In 2018, Corinne and her family were living in an apartment that was owned by a family friend. Their friend had asked them if they could pay ahead. Trusting a person they knew, and being in a good financial position, they paid four months’ rent, totaling around $6,000, which included all of their utilities. They quickly realized that something was wrong when their power went out.
What they didn’t know was that their ‘friend’ wasn’t paying the utilities or mortgage, and the home they were renting was foreclosed on. To make their situation more difficult, Corinne’s grandfather had just passed away. She recounts, “I brought his suit to the funeral home and when I got back, people were standing outside telling us the house sold. My grandfather was one of my biggest supports. It’s been really hard without him. Then my cousin overdosed a couple weeks later.” She lost another grandmother around that time as well.
With Corinne being six-months pregnant, they scrambled to find housing for their family of five, soon to be six. Corinne remembers, “The night I had my baby, we realized that we didn’t have a place where we could all stay together. We got divided up for a while, staying with different family members.” It wasn’t a good situation for their family.
Corinne ended up staying at the Women’s Winter Shelter at St. Mary’s Catholic Church with her baby and older daughter. From there, their whole family moved into another shelter. It was difficult because they weren’t able to be together as a family. “Taking care of four kids by myself in one room, hearing them crying for their dad was really hard. The kids hated being separated. I heard that at TLC, you could be together as a family.”
Going through all the necessary processes, Corinne received a call that there was a place for their family at TLC. When they first arrived, Corinne recalls “So many people were welcoming; they took the time to talk. They really made you as comfortable as they could.”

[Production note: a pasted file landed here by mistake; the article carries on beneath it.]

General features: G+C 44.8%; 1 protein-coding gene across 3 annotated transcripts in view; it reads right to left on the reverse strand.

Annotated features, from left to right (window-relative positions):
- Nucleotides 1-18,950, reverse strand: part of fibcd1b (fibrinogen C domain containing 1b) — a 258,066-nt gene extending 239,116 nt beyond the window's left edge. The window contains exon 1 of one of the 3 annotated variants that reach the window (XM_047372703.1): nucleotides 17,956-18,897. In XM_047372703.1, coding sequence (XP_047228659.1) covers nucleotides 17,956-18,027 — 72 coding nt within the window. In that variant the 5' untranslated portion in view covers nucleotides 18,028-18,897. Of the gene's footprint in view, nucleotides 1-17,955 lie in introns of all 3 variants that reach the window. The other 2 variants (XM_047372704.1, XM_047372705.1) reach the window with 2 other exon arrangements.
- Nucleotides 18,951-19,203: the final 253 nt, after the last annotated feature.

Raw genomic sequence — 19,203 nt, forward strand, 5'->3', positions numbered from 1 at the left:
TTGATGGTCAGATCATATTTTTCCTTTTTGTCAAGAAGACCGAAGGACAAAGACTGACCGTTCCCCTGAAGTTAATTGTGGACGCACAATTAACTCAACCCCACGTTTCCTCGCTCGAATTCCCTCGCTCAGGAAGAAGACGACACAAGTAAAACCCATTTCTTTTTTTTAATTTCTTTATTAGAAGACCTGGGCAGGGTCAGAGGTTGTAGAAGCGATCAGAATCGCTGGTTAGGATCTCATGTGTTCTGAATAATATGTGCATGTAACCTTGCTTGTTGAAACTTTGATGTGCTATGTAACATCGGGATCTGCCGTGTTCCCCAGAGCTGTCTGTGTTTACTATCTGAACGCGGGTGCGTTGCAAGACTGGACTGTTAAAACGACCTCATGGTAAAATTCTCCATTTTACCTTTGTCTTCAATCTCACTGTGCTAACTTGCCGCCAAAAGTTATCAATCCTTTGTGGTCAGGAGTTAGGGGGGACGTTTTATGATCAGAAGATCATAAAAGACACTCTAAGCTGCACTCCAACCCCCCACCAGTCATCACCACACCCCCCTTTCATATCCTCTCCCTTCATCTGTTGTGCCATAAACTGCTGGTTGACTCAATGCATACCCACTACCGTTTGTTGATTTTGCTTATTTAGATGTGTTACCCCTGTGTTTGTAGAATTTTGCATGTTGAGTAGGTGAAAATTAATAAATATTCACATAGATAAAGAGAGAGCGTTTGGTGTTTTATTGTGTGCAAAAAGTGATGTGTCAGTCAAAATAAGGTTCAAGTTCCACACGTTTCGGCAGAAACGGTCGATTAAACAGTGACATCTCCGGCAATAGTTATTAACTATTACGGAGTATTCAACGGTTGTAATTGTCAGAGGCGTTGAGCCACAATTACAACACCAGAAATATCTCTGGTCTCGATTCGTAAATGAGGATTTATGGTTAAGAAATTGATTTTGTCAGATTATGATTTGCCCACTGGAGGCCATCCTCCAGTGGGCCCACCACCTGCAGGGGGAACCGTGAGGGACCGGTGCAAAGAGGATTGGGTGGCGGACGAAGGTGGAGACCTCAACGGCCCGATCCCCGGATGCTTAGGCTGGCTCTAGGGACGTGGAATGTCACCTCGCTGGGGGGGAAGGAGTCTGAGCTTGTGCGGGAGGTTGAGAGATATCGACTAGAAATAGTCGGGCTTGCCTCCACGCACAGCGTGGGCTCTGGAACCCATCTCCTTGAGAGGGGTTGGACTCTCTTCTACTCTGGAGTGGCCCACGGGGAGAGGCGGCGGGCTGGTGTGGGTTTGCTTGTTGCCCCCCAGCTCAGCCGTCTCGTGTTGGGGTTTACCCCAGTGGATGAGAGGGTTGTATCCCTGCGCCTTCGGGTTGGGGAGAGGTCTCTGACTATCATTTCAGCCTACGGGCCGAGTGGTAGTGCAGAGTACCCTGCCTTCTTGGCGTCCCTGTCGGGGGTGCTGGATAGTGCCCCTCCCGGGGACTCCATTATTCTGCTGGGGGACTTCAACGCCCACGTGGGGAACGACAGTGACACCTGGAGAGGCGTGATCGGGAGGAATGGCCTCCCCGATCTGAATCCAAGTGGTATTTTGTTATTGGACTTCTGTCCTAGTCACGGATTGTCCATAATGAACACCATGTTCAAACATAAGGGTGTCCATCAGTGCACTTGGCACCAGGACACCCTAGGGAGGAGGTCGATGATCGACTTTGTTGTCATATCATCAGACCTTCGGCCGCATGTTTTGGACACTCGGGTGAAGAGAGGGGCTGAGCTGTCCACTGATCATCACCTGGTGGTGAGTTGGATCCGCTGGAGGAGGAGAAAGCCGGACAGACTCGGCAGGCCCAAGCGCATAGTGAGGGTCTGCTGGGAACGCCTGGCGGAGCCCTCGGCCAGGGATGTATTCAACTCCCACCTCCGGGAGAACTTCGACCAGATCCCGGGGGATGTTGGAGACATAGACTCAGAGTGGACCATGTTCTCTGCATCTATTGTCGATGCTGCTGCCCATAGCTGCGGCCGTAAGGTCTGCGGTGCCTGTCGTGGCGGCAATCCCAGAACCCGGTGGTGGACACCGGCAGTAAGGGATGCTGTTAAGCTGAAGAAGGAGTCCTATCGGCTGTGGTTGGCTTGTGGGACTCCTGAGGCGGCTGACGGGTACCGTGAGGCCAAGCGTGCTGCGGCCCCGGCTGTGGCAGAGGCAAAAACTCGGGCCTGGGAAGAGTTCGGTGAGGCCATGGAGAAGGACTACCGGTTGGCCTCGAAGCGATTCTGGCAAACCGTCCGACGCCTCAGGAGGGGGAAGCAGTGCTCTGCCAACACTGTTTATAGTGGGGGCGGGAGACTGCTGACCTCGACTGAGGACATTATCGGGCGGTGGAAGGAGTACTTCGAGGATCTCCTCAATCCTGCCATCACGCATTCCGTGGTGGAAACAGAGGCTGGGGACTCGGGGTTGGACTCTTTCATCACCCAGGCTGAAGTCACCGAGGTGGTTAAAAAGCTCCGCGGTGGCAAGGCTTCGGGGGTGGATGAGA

During their stay at TLC, both Corinne and her fiancée tackled their challenges head on. Her fiancée got a good job working for UPS. Corinne also began working in a restaurant at a retirement community. In only being in her position for a few weeks, she was promoted to manager.
One thing that stuck with Corinne and her fiancée was the community that is at TLC. They not only had relationships with the staff and volunteers, but also with other participants. With similar past experiences, they would understand, support, and uplift each other as they were all journeying toward permanent housing and financial stability.
Having moved out of TLC, living in their apartment in Lancaster, Corinne and her fiancée have big plans for their future. With Corinne’s job, there is a tuition reimbursement program. Corinne explains, “I want to go back to school … In the past, I wanted to be a teacher, but I’ve also thought of social work because [of] this whole experience.” They also plan to buy a home in the next few years.